Jonathan Warburton will be taking a more hands-on approach at the bakery brand

Warburtons chairman Jonathan Warburton is back at the helm of Britain’s biggest bakery brand, with MD Neil Campbell leaving the business after nine years in charge.

Warburtons declined to explain the precise reasoning behind the change at the top, but The Grocer understands the family had concerns about how the business was being managed through the current inflationary environment.

The bakery sector has been particularly hard hit by rocketing input cost inflation as the price of gas, electricity, fuel, labour packaging, oils and wheat all soar.

Industry insiders said there were differences of opinion in the direction Warburtons should be taking and concerns operational challenges were not being met.

Warburton told The Grocer: “We just felt we needed a change. We’re in new and very challenging times and felt as a board and as shareholders that we needed a fresh set of eyes.

“We would like to thank Neil for his commitment and leadership of our family business over the last nine years and wish him all the very best for the future.”

Warburton explained that he would run the business for “the foreseeable future”, with the “full support” of cousins Brett and Ross. “We will consider our options in the new year,” he added. 

Jonathan, Brett and Ross are part of the fifth generation at the family bakery, taking control in 1991 following the retirement of their fathers.

Over the next decade Jonathan held the role of joint MD and commercial director, while Brett took over as MD in 2001. He led the brand until 2006 when Robert Higginson, who was finance director at the time, took charge and spent the next seven years in the MD role.

Campbell was appointed in 2013 from PepsiCo, where he was president of Tropicana Beverages’ North American business.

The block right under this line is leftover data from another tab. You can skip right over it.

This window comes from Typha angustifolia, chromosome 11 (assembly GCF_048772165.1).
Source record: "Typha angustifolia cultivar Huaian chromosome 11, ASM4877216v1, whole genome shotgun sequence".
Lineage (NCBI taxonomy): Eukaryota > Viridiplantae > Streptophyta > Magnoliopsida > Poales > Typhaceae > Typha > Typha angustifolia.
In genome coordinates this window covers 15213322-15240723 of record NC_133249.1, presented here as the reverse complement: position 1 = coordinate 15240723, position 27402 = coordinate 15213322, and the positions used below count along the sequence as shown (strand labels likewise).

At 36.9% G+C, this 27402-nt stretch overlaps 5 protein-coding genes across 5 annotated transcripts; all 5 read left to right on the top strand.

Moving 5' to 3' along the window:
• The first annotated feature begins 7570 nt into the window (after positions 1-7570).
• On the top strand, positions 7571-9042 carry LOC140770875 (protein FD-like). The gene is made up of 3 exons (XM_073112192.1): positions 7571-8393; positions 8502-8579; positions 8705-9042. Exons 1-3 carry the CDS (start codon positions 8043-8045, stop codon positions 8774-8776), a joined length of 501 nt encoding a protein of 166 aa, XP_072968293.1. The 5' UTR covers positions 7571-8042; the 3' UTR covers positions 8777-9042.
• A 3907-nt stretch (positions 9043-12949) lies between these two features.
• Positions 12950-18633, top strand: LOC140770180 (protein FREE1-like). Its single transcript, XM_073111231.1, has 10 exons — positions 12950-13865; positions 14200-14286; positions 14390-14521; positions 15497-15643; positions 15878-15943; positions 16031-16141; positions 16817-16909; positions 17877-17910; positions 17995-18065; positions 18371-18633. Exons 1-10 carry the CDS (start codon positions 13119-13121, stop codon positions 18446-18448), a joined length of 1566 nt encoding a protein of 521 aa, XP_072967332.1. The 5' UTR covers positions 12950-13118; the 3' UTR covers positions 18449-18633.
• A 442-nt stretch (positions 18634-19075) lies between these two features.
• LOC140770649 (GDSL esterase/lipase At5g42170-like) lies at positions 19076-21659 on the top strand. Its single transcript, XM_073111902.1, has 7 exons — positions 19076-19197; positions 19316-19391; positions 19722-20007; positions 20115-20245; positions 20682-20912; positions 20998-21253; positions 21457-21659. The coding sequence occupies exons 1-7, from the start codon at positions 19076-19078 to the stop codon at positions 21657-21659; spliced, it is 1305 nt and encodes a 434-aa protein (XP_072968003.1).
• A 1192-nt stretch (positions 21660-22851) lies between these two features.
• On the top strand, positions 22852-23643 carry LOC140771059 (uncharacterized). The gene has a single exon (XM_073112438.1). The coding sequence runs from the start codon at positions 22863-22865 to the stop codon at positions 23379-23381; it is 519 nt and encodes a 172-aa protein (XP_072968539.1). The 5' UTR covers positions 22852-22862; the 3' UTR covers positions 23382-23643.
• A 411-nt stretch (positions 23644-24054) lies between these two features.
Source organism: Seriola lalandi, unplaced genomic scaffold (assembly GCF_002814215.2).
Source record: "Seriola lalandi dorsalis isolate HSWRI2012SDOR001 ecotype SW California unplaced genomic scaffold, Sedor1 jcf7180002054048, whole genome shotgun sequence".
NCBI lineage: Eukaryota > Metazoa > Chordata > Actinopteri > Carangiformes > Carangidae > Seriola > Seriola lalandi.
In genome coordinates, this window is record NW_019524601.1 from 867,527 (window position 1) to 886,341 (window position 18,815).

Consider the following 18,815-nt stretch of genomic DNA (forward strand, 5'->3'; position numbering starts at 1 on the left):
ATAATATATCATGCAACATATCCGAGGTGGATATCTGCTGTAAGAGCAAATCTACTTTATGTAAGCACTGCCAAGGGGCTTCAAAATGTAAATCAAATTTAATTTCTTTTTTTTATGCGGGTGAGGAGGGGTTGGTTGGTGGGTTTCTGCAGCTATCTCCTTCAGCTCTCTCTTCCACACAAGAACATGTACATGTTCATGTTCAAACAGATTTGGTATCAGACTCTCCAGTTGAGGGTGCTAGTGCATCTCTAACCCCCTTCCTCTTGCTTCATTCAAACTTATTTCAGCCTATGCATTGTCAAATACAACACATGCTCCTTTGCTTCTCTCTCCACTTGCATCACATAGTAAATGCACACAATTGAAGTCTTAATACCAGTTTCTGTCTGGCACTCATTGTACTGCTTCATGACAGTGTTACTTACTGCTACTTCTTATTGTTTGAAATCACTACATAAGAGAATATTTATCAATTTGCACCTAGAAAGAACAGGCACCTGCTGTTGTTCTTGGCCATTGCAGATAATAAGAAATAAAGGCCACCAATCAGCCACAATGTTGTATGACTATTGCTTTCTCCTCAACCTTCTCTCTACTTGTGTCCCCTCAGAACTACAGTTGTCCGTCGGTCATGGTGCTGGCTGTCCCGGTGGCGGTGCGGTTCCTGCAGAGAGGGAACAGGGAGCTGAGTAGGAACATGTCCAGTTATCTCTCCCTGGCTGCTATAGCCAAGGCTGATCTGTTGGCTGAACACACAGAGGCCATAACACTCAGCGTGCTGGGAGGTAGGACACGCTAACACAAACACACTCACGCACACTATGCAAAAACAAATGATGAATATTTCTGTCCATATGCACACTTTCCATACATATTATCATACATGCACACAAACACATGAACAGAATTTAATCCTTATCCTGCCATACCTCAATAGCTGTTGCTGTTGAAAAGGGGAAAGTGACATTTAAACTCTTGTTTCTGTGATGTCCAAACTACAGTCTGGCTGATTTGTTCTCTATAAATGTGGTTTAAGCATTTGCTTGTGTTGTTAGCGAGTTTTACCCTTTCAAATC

Since moving to Warburtons Campbell has overseen strong growth and successful expansion into non-bread products such as crumpets, pitta, bagels and thins, and has also helped pioneer clever joint ventures with own-label bakeries to secure exclusive contracts with the likes of Tesco, the Co-op and Iceland. 

He also played a key role in the strong delivery Warburtons maintained in the pandemic, with Warburtons ranked second in the Advantage Survey last year. 

Warburton, who was this year’s recipient of The Grocer Cup, outlined in a video interview with Adam Leyland, The Grocer’s editor-in-chief, his vision for the future of the business, and his thinking around succession planning. 

“From a personal perspective, our 150th anniversary is 2026, so I’ve committed to staying until then,” he said.

“At the moment we have two of the next generation – Brett’s daughter Megan and Ross’s son Jimmy – just starting in the business with differing roles, and my twin boys, Harry and Jack, all being well, will be in this time next year.

“They need the business in the most fighting-fit shape it can possibly be in the next two to three years, so that is the major focus for all of us, and they need as much time as possible to get up to speed to understand how the business works and where the opportunities lie. We desperately want it to remain a private family business. You can only plan so far ahead.”

Companies House accounts for the year ended 25 September 2021 filed in July showed revenues at the group increased 2.1% to £567.9m despite the long-term decline in the core bread market, as the brand held on to big gains made throughout the pandemic.

However, margins were squeezed in the year as the business incurred extra costs from additional staffing and driver shortages through the pandemic, as well as the early stages of commodity inflation, with operating profits falling almost £2m to £22.4m.